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REIQ Journal : September 2008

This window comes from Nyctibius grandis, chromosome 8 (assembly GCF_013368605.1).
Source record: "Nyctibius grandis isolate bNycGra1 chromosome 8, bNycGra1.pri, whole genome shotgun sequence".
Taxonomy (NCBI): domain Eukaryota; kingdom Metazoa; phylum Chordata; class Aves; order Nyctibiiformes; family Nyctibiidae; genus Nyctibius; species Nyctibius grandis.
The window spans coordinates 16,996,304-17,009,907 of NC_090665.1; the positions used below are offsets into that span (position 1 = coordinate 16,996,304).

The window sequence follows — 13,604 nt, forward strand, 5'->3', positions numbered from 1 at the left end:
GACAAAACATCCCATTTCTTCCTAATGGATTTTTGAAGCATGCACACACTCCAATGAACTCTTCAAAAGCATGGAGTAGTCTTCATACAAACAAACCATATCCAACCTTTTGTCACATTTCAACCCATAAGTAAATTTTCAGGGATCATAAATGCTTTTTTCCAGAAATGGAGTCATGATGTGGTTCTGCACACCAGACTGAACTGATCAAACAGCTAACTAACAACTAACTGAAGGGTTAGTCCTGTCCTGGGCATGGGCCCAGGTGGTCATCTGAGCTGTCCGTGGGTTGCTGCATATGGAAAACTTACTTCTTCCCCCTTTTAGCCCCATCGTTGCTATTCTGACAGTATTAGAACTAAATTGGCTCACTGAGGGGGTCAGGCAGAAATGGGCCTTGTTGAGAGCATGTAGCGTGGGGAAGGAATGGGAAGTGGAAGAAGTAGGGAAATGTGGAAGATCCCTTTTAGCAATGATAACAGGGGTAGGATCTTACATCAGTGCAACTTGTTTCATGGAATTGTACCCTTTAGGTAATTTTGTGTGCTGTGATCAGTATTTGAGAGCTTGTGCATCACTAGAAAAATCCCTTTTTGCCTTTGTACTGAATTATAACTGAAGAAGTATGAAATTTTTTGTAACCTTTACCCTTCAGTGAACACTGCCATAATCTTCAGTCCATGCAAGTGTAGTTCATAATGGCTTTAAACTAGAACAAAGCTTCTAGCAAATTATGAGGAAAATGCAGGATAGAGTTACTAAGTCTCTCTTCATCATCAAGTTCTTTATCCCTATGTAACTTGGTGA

46 COMMERCIAL & INDUSTRIAL How much is enough? While this is not necessarily true in every case, experiences abroad demonstrate that a lot can be done at a reasonable cost to add “green life” to older buildings, and there are already examples of this global trend in Australia. Arup, working with the Property Council of Australia (PCA), has compiled the handbook Existing Buildings Survival Strategies: A Toolbox for Re-energising Tired Assets for building owners, which outlines the green options currently available. Older office buildings make up more than 93 per cent of the rental office space in Australian cities and most of them were designed well before the introduction of green-rating systems. Existing stock is slowly being replaced at a rate of less than 3 per cent per year. Once built, offices need to be refurbished every 20 to 25 years, and any buildings currently undergoing major refurbishment must comply with current regulations. Building owners who do not respond to new green regulations will face compounding disadvantages, including growing operating costs, decreasing rental yields and a struggle for tenants in a competitive environment of high amenity expectations. However, this decline is far from inevitable. Not only is there scope for reducing the environmental impact and tooling up older buildings to comply with increasingly stringent green regulations, but it is a matter of urgency that this is done. “Reduce, Reuse, Recycle” is the environmentalists’ maxim and these three Rs apply as much to office buildings as to anything else. Reducing energy use, including from mechanical and electrical systems, can often yield the greatest benefit with the least investment of new material and energy resources. Surprisingly significant efficiencies can be made at minimal cost through a maintenance and housekeeping review. There are many ways of improving existing office buildings, with varying benefits, constraints and costs. Some initiatives are quite straightforward in terms of cost, time and disruption and produce immediate benefits. These are “quick wins”. Others involve more investment and give less demonstrable returns. Some improvement initiatives may greatly benefit the building owner, but not necessarily the tenant and vice versa. It is often difficult to distil the various options available and understand which ones may be applicable to your building and your particular targets. You may find that a simplified assessment of building performance and condition combining the feedback you have collected will help you decide on the appropriate level of refurbishment. 1 Replace existing lamps with T5 fluorescents. 2 Modify air conditioning setpoints to provide a wider control band within acceptable comfort boundaries. 3 Provide clear light-switch labelling. 4 Rebalance and recommission all plants. 5 Use low irritant or non-chemical cleaning products. 6 Implement a comprehensive preventative maintenance program. 7 Maintain up-to-date, comprehensive accessible O&MManuals and building users’ guide. 8 Provide submetering of electricity, gas and water. 9 Ensure controls are working correctly. 10 Provide water efficient appliances. Excerpt from Existing Buildings Survival Strategies: A Toolbox for Reenergising Tired Assets, which is available from the Property Council of Australia. Simple changes such as labelling zone lights clearly, modifying setpoints and procuring green energy can make a real difference. For older buildings, the second R – Reuse – leads to three more: refurbish, retrofit and rejuvenate; not just for energy efficiency, but to create working spaces full of daylight, clean air and greenery. When deciding whether to demolish and rebuild – or retain and revamp – it is important to start from a baseline against which targets can be set and ultimately measured. REIQ Journal September 2008